ICME Symposium 1 : Building Expertise and Improving Patient Safety Through the Science of Continuous Learning and Training.

13:15 – 14:45 , 12th MARCH 2018
Peter Cosman (University of Woolongong, Australia), Julie K. Johnson (Feinberg School of Medicine, Chicago), Paul Barach (Wayne State University School of Medicine, US), Matiur Rahman (Riphah International University, Pakistan)
Abu Dhabi National Exhibition Centre (ADNEC), Abu Dhabi


Patient safety and patient-centred care are emerging as key drivers in healthcare reform. For clinicians and students, making a decision about complex patient diagnosis or management in the face of uncertainty is a frequently occurring problem. How such decisions are made can be examined in order to enable junior colleagues, medical and nursing students to learn similar skills. As such, it is necessary for educators to understand the difference between a novice and an expert decision-maker and how or at what stage in training, should complex decisions or decision-making under uncertainty, be learned.

Traditional research on medical decision-making with a focus on interprofessional care and training in healthcare has only had a limited contribution toward better patient outcomes, and understanding of professional judgment and decisions in medical practice.  This workshop will explain the effectiveness and adaptation of expert teams in problem-solving and decision-making in complex and dynamic patient situations by combining theories, models, and empirical evidence including how best to use simulation-based training in conjunction with deliberate practice activities such as reflection, rehearsal, trial-and-error learning and feed-back, rehearsal or warm-up and serious games, to improve the performance of clinicians or interprofessional teams. and reduced burnout of team members. Serious games, although they can be entertaining, can be used to engage healthcare providers and effectively teach quality improvement and patient safety competencies and skills and also play an important role in addressing burnout and leading to better provider satisfaction and joy at work.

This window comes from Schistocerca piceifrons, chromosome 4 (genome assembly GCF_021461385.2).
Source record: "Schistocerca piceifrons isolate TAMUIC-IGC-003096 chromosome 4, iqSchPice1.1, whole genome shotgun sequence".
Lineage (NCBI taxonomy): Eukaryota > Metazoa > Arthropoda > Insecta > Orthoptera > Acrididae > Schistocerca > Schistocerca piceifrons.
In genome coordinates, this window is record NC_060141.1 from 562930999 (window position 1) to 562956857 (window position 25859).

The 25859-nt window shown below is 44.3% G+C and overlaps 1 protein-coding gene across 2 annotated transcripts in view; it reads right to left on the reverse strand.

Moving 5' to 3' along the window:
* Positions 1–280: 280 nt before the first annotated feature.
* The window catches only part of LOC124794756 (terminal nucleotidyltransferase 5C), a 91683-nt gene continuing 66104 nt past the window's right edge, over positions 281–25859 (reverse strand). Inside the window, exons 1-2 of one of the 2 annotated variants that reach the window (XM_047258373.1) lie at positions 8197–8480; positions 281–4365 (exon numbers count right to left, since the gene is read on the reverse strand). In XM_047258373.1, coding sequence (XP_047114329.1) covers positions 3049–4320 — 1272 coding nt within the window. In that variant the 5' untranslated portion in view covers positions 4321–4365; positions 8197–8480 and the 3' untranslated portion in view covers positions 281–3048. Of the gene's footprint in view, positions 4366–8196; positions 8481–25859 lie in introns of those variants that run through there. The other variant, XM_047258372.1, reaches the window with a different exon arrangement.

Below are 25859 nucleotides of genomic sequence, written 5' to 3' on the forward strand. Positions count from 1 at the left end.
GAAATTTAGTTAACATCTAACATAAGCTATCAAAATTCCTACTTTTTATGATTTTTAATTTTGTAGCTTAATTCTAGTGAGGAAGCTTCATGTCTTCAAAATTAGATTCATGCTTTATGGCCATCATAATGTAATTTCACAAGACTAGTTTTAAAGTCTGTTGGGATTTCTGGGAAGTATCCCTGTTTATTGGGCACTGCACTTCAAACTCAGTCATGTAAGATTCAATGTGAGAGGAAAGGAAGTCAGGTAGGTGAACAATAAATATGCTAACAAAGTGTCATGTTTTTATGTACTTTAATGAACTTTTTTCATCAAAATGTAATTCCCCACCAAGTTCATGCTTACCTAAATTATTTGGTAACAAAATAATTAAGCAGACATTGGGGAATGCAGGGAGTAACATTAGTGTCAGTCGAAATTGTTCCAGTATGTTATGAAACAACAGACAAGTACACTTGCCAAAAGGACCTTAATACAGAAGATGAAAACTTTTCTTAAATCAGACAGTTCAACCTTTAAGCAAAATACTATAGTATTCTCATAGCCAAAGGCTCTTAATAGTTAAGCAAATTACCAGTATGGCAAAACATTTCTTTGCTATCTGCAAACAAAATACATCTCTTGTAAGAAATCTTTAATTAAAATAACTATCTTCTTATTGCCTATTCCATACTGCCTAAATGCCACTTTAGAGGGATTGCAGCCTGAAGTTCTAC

The workshop will review a training and research roadmap for effective training programs and discuss the educational research need including the development of individual and team expertise in health care as directly related to the systematic identification and improvement of quantifiable performance metrics. In order to optimize the training of expert health care providers, advances in simulation technology need to be coupled with effective instructional systems design, and strongly guided by empirical research from the learning, social and cognitive sciences.

Learning Objective 1:  Explore the systematic identification and improvement of quantifiable performance metrics related to individual and team interprofessional patient safety expertise.

Learning Objective 2:  Explore the use of serious games designed to teach quality and safety concepts and explore the use and development of games, principles for designing and using games, and methods for assessing learning.

Learning Objective 3: Learn about the fundamentals, theories and empirical success around implementation the evidence driven TeamSTEPPS team training program.